begrudgery

begrudgery

(bɪˈɡrʌdʒərɪ)
n
(Sociology) informal Irish resentment of any person who has achieved success or wealth
References in periodicals archive ?
And they'll put it down to typical begrudgery from the likes of Kerry, Mayo, Donegal, Tyrone and the rest of the Rebel Alliance.
And the atmosphere of profound respect for the Second World War generation, and for the legacy they left us, adds an added twist of irony to the fact that here in Edinburgh, the annual festival season - built around the city's historic decision, back in 1947, to become the host of a great international festival that would help heal the wounds of a divided Europe and a divided world - is approaching not in a mood of joyful and grateful celebration, but amid the usual roars of complaint and begrudgery.
WHAT develops first in amateur gardeners - green fingers or begrudgery? Spring's first demure daffodil or peeping primrose this year has brought Genus Brummiensis rebelling at that perfectly reasonable PS35 green waste tax and its spin-offs for non-payers.
Was MacBride the victim of small-minded critics, merely a prophet without honor in a native land known for its begrudgery? Or were his charms best appreciated from a distance, driven by a self-righteousness and opportunism that was more easily disguised amidst the world-class egos of the international stage?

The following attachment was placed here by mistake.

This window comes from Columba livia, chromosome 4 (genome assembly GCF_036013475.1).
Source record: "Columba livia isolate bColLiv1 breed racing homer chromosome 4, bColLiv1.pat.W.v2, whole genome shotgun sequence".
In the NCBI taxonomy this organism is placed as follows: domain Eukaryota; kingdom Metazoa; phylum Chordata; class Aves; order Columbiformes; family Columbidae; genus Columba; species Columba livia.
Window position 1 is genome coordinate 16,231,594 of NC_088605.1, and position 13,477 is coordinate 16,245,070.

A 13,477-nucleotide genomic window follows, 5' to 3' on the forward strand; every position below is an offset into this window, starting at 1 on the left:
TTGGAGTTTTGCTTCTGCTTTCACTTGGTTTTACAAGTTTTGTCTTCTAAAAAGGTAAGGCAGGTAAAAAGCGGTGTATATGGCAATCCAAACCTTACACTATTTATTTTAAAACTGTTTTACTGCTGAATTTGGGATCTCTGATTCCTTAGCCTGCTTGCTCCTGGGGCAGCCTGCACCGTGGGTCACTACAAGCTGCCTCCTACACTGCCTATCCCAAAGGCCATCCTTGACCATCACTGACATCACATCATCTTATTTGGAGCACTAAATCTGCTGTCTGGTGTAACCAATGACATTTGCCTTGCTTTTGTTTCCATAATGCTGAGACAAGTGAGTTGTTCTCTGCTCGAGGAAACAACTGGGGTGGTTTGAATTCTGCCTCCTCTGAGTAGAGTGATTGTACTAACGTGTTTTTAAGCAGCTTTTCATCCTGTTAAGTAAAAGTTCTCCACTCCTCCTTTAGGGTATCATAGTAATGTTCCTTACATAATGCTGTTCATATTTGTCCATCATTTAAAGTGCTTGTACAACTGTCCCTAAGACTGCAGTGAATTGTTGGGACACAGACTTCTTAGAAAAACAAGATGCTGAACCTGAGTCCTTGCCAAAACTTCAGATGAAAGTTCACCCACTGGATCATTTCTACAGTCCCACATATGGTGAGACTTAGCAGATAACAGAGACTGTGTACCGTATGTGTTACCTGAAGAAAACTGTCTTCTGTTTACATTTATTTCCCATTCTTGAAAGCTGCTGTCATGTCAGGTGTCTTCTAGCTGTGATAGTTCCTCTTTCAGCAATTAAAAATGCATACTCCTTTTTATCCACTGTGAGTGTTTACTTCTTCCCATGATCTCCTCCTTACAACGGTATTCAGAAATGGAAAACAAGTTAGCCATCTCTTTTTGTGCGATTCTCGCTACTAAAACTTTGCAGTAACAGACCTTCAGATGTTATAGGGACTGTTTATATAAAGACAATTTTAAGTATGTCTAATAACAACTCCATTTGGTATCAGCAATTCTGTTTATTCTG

"I'm convinced that part of the reason why I was not a hit in Ireland was due to begrudgery," he said.
After speculating on the causes of this "anti-Americanism"--"begrudgery," "misinformation," and "Irish myths of national self-identity"--he presents cases that he feels better represent US foreign policy and diplomacy, all of which he has been involved in over different parts of his career.
I feel no begrudgery against the man who stopped me.'
This opprobrious identification often remained decades after their return to Ireland, as insinuations of failure in America often combined with the begrudgery of the initially spurned native society to deny full reacceptance into Irish society.
It is at best what the Irish call begrudgery, the need to pull down anything that is bigger than we are for the sake of our own sense of righteousness.
The Wagon Wheel singer told how he is used to being "scrutinised", adding: "There's probably even more begrudgery in the music business than in every other line of work."